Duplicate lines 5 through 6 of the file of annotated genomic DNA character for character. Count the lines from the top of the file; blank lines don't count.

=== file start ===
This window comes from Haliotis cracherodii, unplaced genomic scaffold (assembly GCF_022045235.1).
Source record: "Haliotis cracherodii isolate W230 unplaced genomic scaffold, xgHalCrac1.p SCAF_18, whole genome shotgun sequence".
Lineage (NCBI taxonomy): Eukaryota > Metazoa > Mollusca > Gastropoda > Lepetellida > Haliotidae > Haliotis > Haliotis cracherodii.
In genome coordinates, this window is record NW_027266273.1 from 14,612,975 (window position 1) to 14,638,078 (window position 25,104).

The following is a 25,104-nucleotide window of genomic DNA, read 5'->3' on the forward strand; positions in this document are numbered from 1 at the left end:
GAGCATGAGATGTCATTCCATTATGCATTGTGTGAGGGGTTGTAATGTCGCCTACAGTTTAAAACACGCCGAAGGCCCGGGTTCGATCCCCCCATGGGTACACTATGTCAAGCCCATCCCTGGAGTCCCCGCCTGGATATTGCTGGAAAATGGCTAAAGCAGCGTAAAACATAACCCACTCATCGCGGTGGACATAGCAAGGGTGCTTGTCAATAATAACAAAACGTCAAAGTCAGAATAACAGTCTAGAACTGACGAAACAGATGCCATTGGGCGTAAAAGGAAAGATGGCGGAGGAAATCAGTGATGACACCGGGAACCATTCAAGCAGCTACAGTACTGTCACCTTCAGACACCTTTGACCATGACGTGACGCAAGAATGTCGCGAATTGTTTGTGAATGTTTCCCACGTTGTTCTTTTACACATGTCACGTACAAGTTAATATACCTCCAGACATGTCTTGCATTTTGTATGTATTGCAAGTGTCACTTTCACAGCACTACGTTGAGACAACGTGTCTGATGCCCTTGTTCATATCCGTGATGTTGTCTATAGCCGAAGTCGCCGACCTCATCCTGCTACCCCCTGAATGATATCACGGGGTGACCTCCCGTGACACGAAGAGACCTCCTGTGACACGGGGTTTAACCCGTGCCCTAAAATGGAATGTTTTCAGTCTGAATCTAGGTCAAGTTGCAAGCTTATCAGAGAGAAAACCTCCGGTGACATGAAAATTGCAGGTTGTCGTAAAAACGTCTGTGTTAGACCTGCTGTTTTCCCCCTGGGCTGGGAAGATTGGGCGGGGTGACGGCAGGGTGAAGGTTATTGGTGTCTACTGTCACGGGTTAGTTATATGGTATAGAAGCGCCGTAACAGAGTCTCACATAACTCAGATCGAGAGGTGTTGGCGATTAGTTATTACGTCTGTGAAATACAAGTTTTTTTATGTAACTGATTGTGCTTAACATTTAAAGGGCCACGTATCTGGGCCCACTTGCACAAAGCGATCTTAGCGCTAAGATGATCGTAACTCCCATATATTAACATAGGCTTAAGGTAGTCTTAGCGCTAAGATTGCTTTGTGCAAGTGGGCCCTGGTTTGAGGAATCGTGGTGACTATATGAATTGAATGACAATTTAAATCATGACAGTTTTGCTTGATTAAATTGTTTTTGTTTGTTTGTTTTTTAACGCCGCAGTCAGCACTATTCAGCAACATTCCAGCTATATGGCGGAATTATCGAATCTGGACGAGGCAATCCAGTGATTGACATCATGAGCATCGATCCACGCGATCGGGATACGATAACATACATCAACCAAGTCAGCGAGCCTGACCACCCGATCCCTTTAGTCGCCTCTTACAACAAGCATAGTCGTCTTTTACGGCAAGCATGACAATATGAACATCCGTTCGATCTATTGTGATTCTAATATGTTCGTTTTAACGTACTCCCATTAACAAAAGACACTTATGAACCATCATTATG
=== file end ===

The following is a 25,104-nucleotide window of genomic DNA, read 5'->3' on the forward strand; positions in this document are numbered from 1 at the left end:
GAGCATGAGATGTCATTCCATTATGCATTGTGTGAGGGGTTGTAATGTCGCCTACAGTTTAAAACACGCCGAAGGCCCGGGTTCGATCCCCCCATGGGTACACTATGTCAAGCCCATCCCTGGAGTCCCCGCCTGGATATTGCTGGAAAATGGCTAAAGCAGCGTAAAACATAACCCACTCATCGCGGTGGACATAGCAAGGGTGCTTGTCAATAATAACAAAACGTCAAAGTCAGAATAACAGTCTAGAACTGACGAAACAGATGCCATTGGGCGTAAAAGGAAAGATGGCGGAGGAAATCAGTGATGACACCGGGAACCATTCAAGCAGCTACAGTACTGTCACCTTCAGACACCTTTGACCATGACGTGACGCAAGAATGTCGCGAATTGTTTGTGAATGTTTCCCACGTTGTTCTTTTACACATGTCACGTACAAGTTAATATACCTCCAGACATGTCTTGCATTTTGTATGTATTGCAAGTGTCACTTTCACAGCACTACGTTGAGACAACGTGTCTGATGCCCTTGTTCATATCCGTGATGTTGTCTATAGCCGAAGTCGCCGACCTCATCCTGCTACCCCCTGAATGATATCACGGGGTGACCTCCCGTGACACGAAGAGACCTCCTGTGACACGGGGTTTAACCCGTGCCCTAAAATGGAATGTTTTCAGTCTGAATCTAGGTCAAGTTGCAAGCTTATCAGAGAGAAAACCTCCGGTGACATGAAAATTGCAGGTTGTCGTAAAAACGTCTGTGTTAGACCTGCTGTTTTCCCCCTGGGCTGGGAAGATTGGGCGGGGTGACGGCAGGGTGAAGGTTATTGGTGTCTACTGTCACGGGTTAGTTATATGGTATAGAAGCGCCGTAACAGAGTCTCACATAACTCAGATCGAGAGGTGTTGGCGATTAGTTATTACGTCTGTGAAATACAAGTTTTTTTATGTAACTGATTGTGCTTAACATTTAAAGGGCCACGTATCTGGGCCCACTTGCACAAAGCGATCTTAGCGCTAAGATGATCGTAACTCCCATATATTAACATAGGCTTAAGGTAGTCTTAGCGCTAAGATTGCTTTGTGCAAGTGGGCCCTGGTTTGAGGAATCGTGGTGACTATATGAATTGAATGACAATTTAAATCATGACAGTTTTGCTTGATTAAATTGTTTTTGTTTGTTTGTTTTTTAACGCCGCAGTCAGCACTATTCAGCAACATTCCAGCTATATGGCGGAATTATCGAATCTGGACGAGGCAATCCAGTGATTGACATCATGAGCATCGATCCACGCGATCGGGATACGATAACATACATCAACCAAGTCAGCGAGCCTGACCACCCGATCCCTTTAGTCGCCTCTTACAACAAGCATAGTCGTCTTTTACGGCAAGCATGACAATATGAACATCCGTTCGATCTATTGTGATTCTAATATGTTCGTTTTAACGTACTCCCATTAACAAAAGACACTTATGAACCATCATTATG